Larry Martino

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The United States has seen a significant reduction in heart attack-related deaths over the past twenty years. So says a new study which was presented yesterday at the American College of Cardiology’s Annual Scientific Session Together With the World Congress of Cardiology.

According to an article written by the American College of Cardiology on, these findings were based on a study of Centers for Disease Control and Prevention (CDC) data from the years 1999-2000. The study also shows that the racial disparity in the rates of heart disease between Caucasian/White people and African-American/Black people in the U.S.A. has also narrowed during that 22-year period.

The lead author on this new study is Muchi Ditah Chobufo, MD who is a cardiology fellow at West Virginia University. He thinks there are many factors for this reduction in the number of heart attack-related deaths in the United States. He points out that there are more people adhering to healthy diets and activities, and to the fact that care and treatment for those suffering from heart disease has improved, both during and after a heart attack.

Per the American College of Cardiology article, the CDC reports that there are more than 800,000 people in America who suffer from heart attacks every year. The report shows that the “overall rate of death from heart attack, adjusted for age, fell from about 87 deaths per 100,000 people in 1999 to about 38 deaths per 100,000 people in 2020.”

The rates of heart attack deaths were higher for African-American/Black people than any other race, but rates for this specific racial group dropped significantly over the study period from “104 deaths per 100,000 people in 1999 [to] 46 deaths per 100,000 people in 2020.” Asians and Pacific Islanders had the lowest rates of heart attack-related deaths according to this study.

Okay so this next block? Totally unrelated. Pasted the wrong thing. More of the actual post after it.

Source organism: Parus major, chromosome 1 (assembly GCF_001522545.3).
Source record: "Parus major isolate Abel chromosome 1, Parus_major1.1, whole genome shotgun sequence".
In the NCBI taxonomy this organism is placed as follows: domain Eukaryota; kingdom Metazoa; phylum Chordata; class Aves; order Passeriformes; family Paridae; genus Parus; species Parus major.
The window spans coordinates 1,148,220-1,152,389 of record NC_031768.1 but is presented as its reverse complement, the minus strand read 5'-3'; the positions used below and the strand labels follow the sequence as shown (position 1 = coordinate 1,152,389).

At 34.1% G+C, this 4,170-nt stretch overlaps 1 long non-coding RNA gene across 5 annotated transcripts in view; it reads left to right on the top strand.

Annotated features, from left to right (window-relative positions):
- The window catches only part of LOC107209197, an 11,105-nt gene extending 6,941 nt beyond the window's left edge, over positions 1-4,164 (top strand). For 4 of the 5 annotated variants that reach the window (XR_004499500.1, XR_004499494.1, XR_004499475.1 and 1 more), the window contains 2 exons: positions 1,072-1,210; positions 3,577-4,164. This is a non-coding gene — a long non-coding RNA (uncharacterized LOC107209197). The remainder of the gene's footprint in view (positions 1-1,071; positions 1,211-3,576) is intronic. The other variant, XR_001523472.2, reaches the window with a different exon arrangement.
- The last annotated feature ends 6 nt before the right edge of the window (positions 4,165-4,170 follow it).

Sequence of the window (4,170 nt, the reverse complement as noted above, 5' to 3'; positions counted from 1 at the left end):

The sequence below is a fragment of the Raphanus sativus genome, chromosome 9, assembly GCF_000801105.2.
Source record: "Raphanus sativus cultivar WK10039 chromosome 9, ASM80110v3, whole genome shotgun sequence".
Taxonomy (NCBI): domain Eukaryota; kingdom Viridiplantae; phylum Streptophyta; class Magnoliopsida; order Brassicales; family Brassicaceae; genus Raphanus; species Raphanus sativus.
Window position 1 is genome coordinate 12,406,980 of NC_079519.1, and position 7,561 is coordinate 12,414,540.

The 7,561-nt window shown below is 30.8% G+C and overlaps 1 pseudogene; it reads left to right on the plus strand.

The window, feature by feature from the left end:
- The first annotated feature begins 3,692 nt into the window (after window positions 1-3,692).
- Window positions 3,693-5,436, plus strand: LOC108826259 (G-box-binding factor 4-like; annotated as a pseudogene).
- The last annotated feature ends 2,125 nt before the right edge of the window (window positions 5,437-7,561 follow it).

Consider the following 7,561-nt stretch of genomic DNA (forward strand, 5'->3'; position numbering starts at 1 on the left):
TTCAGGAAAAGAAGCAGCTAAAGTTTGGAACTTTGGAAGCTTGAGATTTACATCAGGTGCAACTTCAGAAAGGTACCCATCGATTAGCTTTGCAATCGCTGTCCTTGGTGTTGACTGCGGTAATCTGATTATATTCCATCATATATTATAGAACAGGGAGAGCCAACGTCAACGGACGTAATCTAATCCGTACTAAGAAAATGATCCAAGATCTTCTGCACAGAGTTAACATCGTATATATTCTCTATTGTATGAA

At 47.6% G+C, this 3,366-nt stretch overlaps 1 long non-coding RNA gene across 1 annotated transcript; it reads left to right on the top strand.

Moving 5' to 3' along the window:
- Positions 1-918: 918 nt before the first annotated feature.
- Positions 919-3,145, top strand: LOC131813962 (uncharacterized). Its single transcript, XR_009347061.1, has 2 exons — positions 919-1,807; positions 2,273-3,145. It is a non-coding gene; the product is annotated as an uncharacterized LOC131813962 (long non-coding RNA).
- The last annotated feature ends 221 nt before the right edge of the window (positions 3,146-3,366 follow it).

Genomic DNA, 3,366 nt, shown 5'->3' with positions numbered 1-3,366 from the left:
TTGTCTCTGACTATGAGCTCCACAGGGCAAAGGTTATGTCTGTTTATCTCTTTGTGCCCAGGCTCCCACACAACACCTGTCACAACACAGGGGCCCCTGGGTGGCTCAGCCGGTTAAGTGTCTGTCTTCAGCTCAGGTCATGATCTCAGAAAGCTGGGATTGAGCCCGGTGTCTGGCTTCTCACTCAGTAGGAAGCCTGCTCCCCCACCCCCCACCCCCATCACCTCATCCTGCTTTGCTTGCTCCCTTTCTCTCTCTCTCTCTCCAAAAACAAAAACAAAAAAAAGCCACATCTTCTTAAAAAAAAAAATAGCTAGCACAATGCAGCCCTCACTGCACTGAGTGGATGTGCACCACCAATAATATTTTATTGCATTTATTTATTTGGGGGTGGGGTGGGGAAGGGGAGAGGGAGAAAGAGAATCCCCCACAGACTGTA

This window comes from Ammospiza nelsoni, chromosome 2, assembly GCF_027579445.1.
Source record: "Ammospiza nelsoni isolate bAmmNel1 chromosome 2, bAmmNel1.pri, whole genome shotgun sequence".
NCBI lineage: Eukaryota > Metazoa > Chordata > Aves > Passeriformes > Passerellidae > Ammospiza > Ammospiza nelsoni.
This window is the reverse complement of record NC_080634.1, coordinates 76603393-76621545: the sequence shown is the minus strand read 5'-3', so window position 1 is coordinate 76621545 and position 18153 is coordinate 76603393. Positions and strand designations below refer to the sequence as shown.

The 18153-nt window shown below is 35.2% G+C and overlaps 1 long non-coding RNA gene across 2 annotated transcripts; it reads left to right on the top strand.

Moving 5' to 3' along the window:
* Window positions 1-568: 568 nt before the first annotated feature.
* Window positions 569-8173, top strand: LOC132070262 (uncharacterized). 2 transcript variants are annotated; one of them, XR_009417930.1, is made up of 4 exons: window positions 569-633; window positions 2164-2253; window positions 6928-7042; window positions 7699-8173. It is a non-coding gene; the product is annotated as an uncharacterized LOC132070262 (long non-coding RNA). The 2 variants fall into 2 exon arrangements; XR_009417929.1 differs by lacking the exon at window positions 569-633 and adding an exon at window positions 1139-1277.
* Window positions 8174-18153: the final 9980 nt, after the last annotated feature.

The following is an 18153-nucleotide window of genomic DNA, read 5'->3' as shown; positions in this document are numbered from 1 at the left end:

You have heard it before, but the advice bears repeating: The best way to avoid heart disease and heart attacks is to maintain a healthy diet, exercise regularly, and avoid using tobacco.

You should also be aware of the most common signs that you may be experiencing a heart attack. Those signals include: “shortness of breath, pain or discomfort in the chest, jaw, neck, back, arm or shoulder; and feeling weak, lightheaded or faint.” If you are experiencing any of these symptoms, call 911 immediately and get yourself to a hospital emergency room as soon as you can.


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Larry Martino is the long-time Afternoon Drive personality on 96.3 KKLZ. The views and opinions expressed in this blog are those of Larry Martino and not necessarily those of Beasley Media Group, LLC.

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